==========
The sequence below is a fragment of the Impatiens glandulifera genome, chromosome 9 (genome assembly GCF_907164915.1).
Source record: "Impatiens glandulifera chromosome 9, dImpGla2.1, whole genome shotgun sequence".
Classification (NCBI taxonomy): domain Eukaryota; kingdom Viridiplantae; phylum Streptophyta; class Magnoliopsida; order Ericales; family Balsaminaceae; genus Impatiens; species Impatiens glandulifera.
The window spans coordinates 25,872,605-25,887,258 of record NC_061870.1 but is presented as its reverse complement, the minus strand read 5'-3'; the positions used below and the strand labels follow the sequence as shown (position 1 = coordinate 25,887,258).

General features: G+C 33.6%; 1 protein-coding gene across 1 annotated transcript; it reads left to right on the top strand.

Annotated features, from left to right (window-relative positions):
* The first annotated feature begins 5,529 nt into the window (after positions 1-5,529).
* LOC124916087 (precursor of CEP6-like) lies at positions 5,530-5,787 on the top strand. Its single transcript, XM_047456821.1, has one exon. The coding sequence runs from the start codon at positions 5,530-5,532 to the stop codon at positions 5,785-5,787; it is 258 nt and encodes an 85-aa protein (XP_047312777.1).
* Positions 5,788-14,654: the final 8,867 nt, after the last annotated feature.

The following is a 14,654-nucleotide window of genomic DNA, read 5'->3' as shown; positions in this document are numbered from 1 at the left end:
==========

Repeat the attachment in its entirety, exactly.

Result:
The sequence below is a fragment of the Impatiens glandulifera genome, chromosome 9 (genome assembly GCF_907164915.1).
Source record: "Impatiens glandulifera chromosome 9, dImpGla2.1, whole genome shotgun sequence".
Classification (NCBI taxonomy): domain Eukaryota; kingdom Viridiplantae; phylum Streptophyta; class Magnoliopsida; order Ericales; family Balsaminaceae; genus Impatiens; species Impatiens glandulifera.
The window spans coordinates 25,872,605-25,887,258 of record NC_061870.1 but is presented as its reverse complement, the minus strand read 5'-3'; the positions used below and the strand labels follow the sequence as shown (position 1 = coordinate 25,887,258).

General features: G+C 33.6%; 1 protein-coding gene across 1 annotated transcript; it reads left to right on the top strand.

Annotated features, from left to right (window-relative positions):
* The first annotated feature begins 5,529 nt into the window (after positions 1-5,529).
* LOC124916087 (precursor of CEP6-like) lies at positions 5,530-5,787 on the top strand. Its single transcript, XM_047456821.1, has one exon. The coding sequence runs from the start codon at positions 5,530-5,532 to the stop codon at positions 5,785-5,787; it is 258 nt and encodes an 85-aa protein (XP_047312777.1).
* Positions 5,788-14,654: the final 8,867 nt, after the last annotated feature.

The following is a 14,654-nucleotide window of genomic DNA, read 5'->3' as shown; positions in this document are numbered from 1 at the left end: